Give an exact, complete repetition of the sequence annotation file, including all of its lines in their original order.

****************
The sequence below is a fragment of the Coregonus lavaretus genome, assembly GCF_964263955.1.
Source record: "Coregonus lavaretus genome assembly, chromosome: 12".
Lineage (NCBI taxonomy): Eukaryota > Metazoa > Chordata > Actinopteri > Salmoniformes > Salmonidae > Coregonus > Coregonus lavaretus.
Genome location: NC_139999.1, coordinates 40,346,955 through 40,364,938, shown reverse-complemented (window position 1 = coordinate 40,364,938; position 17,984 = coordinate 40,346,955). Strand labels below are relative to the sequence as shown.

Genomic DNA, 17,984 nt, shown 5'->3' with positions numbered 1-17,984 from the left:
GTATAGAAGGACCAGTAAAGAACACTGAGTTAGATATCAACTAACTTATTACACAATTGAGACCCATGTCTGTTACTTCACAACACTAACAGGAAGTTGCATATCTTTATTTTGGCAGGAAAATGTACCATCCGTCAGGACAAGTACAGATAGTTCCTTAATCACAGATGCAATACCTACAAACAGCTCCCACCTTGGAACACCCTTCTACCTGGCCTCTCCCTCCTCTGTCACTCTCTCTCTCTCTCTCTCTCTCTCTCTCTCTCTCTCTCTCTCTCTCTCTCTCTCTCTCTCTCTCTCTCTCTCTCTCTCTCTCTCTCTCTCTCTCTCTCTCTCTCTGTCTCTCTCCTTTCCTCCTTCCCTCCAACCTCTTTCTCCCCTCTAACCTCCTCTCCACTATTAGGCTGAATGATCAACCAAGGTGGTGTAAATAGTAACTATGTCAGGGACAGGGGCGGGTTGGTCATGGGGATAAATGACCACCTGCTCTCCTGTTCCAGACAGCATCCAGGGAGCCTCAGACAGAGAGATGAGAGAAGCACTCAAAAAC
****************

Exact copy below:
The sequence below is a fragment of the Coregonus lavaretus genome, assembly GCF_964263955.1.
Source record: "Coregonus lavaretus genome assembly, chromosome: 12".
Lineage (NCBI taxonomy): Eukaryota > Metazoa > Chordata > Actinopteri > Salmoniformes > Salmonidae > Coregonus > Coregonus lavaretus.
Genome location: NC_139999.1, coordinates 40,346,955 through 40,364,938, shown reverse-complemented (window position 1 = coordinate 40,364,938; position 17,984 = coordinate 40,346,955). Strand labels below are relative to the sequence as shown.

Genomic DNA, 17,984 nt, shown 5'->3' with positions numbered 1-17,984 from the left:
GTATAGAAGGACCAGTAAAGAACACTGAGTTAGATATCAACTAACTTATTACACAATTGAGACCCATGTCTGTTACTTCACAACACTAACAGGAAGTTGCATATCTTTATTTTGGCAGGAAAATGTACCATCCGTCAGGACAAGTACAGATAGTTCCTTAATCACAGATGCAATACCTACAAACAGCTCCCACCTTGGAACACCCTTCTACCTGGCCTCTCCCTCCTCTGTCACTCTCTCTCTCTCTCTCTCTCTCTCTCTCTCTCTCTCTCTCTCTCTCTCTCTCTCTCTCTCTCTCTCTCTCTCTCTCTCTCTCTCTCTCTCTCTCTCTCTCTCTCTGTCTCTCTCCTTTCCTCCTTCCCTCCAACCTCTTTCTCCCCTCTAACCTCCTCTCCACTATTAGGCTGAATGATCAACCAAGGTGGTGTAAATAGTAACTATGTCAGGGACAGGGGCGGGTTGGTCATGGGGATAAATGACCACCTGCTCTCCTGTTCCAGACAGCATCCAGGGAGCCTCAGACAGAGAGATGAGAGAAGCACTCAAAAAC